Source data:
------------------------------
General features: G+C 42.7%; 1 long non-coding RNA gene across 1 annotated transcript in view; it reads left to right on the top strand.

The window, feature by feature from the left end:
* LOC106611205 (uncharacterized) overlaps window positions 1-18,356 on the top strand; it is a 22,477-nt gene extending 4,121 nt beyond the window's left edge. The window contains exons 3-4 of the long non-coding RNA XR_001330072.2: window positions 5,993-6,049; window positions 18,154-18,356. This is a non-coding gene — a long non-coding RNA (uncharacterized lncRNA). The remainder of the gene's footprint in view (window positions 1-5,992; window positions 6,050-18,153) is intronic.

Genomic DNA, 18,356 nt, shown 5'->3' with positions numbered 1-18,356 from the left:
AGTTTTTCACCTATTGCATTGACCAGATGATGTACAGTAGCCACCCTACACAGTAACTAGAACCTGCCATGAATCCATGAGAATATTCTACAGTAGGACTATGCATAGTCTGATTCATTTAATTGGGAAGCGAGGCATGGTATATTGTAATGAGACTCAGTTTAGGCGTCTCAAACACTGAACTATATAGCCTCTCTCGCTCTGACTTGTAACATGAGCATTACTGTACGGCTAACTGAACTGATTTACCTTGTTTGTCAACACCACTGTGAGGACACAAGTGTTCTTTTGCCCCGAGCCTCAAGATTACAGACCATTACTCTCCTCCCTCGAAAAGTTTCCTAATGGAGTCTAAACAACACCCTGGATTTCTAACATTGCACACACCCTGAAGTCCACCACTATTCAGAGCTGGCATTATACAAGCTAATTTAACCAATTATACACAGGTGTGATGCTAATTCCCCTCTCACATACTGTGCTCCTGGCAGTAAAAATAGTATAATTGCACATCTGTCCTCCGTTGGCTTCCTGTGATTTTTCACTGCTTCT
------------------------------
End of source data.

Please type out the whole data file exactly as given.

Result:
General features: G+C 42.7%; 1 long non-coding RNA gene across 1 annotated transcript in view; it reads left to right on the top strand.

The window, feature by feature from the left end:
* LOC106611205 (uncharacterized) overlaps window positions 1-18,356 on the top strand; it is a 22,477-nt gene extending 4,121 nt beyond the window's left edge. The window contains exons 3-4 of the long non-coding RNA XR_001330072.2: window positions 5,993-6,049; window positions 18,154-18,356. This is a non-coding gene — a long non-coding RNA (uncharacterized lncRNA). The remainder of the gene's footprint in view (window positions 1-5,992; window positions 6,050-18,153) is intronic.

Genomic DNA, 18,356 nt, shown 5'->3' with positions numbered 1-18,356 from the left:
AGTTTTTCACCTATTGCATTGACCAGATGATGTACAGTAGCCACCCTACACAGTAACTAGAACCTGCCATGAATCCATGAGAATATTCTACAGTAGGACTATGCATAGTCTGATTCATTTAATTGGGAAGCGAGGCATGGTATATTGTAATGAGACTCAGTTTAGGCGTCTCAAACACTGAACTATATAGCCTCTCTCGCTCTGACTTGTAACATGAGCATTACTGTACGGCTAACTGAACTGATTTACCTTGTTTGTCAACACCACTGTGAGGACACAAGTGTTCTTTTGCCCCGAGCCTCAAGATTACAGACCATTACTCTCCTCCCTCGAAAAGTTTCCTAATGGAGTCTAAACAACACCCTGGATTTCTAACATTGCACACACCCTGAAGTCCACCACTATTCAGAGCTGGCATTATACAAGCTAATTTAACCAATTATACACAGGTGTGATGCTAATTCCCCTCTCACATACTGTGCTCCTGGCAGTAAAAATAGTATAATTGCACATCTGTCCTCCGTTGGCTTCCTGTGATTTTTCACTGCTTCT